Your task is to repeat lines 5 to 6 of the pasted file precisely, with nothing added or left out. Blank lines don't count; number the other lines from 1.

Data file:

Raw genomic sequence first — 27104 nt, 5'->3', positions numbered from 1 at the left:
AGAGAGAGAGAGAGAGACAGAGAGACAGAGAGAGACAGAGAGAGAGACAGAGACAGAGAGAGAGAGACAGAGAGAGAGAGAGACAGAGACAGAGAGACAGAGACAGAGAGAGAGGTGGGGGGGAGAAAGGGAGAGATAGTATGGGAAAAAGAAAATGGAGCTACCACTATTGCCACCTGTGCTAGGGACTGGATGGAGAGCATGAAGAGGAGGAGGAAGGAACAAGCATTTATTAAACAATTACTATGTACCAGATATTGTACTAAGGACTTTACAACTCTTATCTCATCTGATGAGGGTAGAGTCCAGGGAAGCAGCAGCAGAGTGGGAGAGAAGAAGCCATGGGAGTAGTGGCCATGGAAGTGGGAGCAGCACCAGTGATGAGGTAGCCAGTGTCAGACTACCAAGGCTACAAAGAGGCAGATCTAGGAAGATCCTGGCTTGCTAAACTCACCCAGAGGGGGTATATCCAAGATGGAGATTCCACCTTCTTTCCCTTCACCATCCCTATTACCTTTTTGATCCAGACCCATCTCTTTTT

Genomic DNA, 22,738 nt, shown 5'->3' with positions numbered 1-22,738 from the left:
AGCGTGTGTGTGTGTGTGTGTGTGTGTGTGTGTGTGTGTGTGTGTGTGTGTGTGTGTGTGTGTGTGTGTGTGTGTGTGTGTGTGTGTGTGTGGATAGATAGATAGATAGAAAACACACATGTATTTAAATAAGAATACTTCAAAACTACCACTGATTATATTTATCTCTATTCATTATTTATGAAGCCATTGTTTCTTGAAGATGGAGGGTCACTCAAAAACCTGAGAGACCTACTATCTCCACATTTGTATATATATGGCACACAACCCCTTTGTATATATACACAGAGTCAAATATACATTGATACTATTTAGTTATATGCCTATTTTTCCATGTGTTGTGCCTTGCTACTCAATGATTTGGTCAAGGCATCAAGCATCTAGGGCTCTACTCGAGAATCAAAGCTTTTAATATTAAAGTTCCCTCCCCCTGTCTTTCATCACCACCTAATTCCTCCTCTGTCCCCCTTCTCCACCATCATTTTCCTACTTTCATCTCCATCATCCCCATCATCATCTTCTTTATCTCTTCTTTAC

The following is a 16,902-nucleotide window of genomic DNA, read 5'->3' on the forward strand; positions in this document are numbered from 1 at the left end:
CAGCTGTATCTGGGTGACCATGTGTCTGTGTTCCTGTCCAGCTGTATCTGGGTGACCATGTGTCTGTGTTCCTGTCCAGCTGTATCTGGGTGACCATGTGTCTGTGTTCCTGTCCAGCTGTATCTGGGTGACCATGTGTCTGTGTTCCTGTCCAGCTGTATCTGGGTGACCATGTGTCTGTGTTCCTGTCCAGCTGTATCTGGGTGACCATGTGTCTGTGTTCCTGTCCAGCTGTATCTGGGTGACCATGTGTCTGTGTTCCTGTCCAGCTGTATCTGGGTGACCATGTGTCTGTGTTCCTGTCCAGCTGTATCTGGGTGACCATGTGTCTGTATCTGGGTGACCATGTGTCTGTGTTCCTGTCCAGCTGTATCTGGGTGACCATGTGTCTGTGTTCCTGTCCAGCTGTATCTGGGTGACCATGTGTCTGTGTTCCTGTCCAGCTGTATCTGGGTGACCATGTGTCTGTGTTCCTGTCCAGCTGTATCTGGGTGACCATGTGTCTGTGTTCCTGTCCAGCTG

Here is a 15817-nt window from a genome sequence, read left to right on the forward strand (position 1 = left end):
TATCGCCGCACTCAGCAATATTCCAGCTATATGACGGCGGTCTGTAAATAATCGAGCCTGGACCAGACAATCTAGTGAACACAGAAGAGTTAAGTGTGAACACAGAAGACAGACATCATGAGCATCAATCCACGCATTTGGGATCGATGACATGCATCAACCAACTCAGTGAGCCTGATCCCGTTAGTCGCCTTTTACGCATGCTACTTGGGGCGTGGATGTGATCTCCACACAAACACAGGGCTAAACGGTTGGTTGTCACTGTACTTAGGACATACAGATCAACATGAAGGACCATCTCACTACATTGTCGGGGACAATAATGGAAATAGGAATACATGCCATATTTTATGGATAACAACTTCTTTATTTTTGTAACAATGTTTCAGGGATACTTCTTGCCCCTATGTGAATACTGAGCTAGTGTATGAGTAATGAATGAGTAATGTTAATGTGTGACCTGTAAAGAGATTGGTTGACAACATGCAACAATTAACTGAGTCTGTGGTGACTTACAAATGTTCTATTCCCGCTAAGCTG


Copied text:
The following is a 16,902-nucleotide window of genomic DNA, read 5'->3' on the forward strand; positions in this document are numbered from 1 at the left end:
CAGCTGTATCTGGGTGACCATGTGTCTGTGTTCCTGTCCAGCTGTATCTGGGTGACCATGTGTCTGTGTTCCTGTCCAGCTGTATCTGGGTGACCATGTGTCTGTGTTCCTGTCCAGCTGTATCTGGGTGACCATGTGTCTGTGTTCCTGTCCAGCTGTATCTGGGTGACCATGTGTCTGTGTTCCTGTCCAGCTGTATCTGGGTGACCATGTGTCTGTGTTCCTGTCCAGCTGTATCTGGGTGACCATGTGTCTGTGTTCCTGTCCAGCTGTATCTGGGTGACCATGTGTCTGTGTTCCTGTCCAGCTGTATCTGGGTGACCATGTGTCTGTATCTGGGTGACCATGTGTCTGTGTTCCTGTCCAGCTGTATCTGGGTGACCATGTGTCTGTGTTCCTGTCCAGCTGTATCTGGGTGACCATGTGTCTGTGTTCCTGTCCAGCTGTATCTGGGTGACCATGTGTCTGTGTTCCTGTCCAGCTGTATCTGGGTGACCATGTGTCTGTGTTCCTGTCCAGCTG